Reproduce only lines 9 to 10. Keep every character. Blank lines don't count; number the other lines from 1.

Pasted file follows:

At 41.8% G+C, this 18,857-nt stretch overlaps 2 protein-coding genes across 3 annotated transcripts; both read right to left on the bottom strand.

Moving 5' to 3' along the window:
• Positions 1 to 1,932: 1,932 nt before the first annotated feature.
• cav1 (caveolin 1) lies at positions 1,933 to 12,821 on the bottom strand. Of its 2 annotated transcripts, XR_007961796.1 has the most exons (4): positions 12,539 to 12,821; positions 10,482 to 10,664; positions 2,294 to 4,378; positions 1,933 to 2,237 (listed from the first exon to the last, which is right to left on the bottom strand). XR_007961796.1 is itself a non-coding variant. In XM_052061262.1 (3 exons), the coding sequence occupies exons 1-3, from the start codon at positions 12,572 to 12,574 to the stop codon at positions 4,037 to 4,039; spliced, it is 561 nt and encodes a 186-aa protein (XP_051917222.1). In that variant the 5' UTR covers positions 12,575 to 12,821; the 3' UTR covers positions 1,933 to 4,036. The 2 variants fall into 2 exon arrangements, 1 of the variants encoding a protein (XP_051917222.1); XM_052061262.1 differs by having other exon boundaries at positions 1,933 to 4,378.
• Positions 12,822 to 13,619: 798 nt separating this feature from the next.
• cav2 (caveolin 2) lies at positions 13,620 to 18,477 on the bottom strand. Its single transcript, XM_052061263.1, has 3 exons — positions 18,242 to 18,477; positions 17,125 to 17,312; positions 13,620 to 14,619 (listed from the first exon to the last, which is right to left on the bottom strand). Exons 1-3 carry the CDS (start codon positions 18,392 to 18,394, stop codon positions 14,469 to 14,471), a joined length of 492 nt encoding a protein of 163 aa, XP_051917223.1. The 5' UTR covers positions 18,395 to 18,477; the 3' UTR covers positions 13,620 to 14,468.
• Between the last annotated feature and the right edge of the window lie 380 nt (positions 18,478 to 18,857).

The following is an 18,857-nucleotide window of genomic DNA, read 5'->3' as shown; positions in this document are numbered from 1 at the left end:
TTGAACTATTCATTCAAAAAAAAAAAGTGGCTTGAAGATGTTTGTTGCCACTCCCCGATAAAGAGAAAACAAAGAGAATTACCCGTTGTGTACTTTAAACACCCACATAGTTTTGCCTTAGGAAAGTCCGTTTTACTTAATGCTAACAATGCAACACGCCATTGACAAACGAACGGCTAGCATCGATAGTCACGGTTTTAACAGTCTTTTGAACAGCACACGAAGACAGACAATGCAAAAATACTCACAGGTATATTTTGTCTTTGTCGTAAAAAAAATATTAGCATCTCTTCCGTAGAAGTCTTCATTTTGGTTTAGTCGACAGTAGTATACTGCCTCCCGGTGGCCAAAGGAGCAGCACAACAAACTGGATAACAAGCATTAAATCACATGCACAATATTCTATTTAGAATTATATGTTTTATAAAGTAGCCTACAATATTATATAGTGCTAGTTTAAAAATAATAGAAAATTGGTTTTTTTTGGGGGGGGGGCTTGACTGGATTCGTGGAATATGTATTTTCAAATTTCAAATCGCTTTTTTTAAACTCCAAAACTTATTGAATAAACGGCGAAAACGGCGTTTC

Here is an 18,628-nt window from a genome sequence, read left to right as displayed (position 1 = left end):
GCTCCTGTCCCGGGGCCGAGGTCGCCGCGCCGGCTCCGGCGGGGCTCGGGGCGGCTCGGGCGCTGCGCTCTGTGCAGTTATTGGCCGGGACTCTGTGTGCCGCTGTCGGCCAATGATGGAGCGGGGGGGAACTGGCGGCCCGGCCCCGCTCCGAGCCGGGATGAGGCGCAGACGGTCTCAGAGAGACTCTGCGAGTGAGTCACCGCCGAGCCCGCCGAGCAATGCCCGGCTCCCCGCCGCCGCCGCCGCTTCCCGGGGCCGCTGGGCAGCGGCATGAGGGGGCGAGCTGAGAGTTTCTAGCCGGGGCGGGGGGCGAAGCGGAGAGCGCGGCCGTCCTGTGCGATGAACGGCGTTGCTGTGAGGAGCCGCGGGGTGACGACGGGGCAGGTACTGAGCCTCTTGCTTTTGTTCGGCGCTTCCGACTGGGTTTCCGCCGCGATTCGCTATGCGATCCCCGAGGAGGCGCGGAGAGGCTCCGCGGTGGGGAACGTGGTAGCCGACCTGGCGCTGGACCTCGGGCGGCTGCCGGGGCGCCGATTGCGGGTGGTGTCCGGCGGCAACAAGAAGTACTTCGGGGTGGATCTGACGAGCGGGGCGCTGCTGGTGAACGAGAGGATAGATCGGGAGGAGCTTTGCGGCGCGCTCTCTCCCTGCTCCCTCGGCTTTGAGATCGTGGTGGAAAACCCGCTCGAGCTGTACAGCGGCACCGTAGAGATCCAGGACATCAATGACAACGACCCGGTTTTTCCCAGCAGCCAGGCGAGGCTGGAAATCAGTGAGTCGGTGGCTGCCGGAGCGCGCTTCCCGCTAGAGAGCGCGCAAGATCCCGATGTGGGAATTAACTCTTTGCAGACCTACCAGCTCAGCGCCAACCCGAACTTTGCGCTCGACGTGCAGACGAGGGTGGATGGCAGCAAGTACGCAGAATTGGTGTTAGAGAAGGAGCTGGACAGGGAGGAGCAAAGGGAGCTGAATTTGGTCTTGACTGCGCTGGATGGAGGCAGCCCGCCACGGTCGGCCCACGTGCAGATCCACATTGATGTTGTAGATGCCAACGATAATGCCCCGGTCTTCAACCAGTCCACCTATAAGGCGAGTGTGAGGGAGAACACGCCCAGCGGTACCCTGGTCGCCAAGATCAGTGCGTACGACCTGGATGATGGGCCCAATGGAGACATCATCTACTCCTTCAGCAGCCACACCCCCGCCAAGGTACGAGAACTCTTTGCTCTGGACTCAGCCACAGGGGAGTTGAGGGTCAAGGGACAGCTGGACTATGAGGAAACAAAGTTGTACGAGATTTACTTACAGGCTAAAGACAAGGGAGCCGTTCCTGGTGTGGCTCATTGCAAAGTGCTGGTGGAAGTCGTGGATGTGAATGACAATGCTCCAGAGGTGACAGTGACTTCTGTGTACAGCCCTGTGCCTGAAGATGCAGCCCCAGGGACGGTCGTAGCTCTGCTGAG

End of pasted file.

TTGAACTATTCATTCAAAAAAAAAAAGTGGCTTGAAGATGTTTGTTGCCACTCCCCGATAAAGAGAAAACAAAGAGAATTACCCGTTGTGTACTTTAAACACCCACATAGTTTTGCCTTAGGAAAGTCCGTTTTACTTAATGCTAACAATGCAACACGCCATTGACAAACGAACGGCTAGCATCGATAGTCACGGTTTTAACAGTCTTTTGAACAGCACACGAAGACAGACAATGCAAAAATACTCACAGGTATATTTTGTCTTTGTCGTAAAAAAAATATTAGCATCTCTTCCGTAGAAGTCTTCATTTTGGTTTAGTCGACAGTAGTATACTGCCTCCCGGTGGCCAAAGGAGCAGCACAACAAACTGGATAACAAGCATTAAATCACATGCACAATATTCTATTTAGAATTATATGTTTTATAAAGTAGCCTACAATATTATATAGTGCTAGTTTAAAAATAATAGAAAATTGGTTTTTTTTGGGGGGGGGGCTTGACTGGATTCGTGGAATATGTATTTTCAAATTTCAAATCGCTTTTTTTAAACTCCAAAACTTATTGAATAAACGGCGAAAACGGCGTTTC

Here is an 18,628-nt window from a genome sequence, read left to right as displayed (position 1 = left end):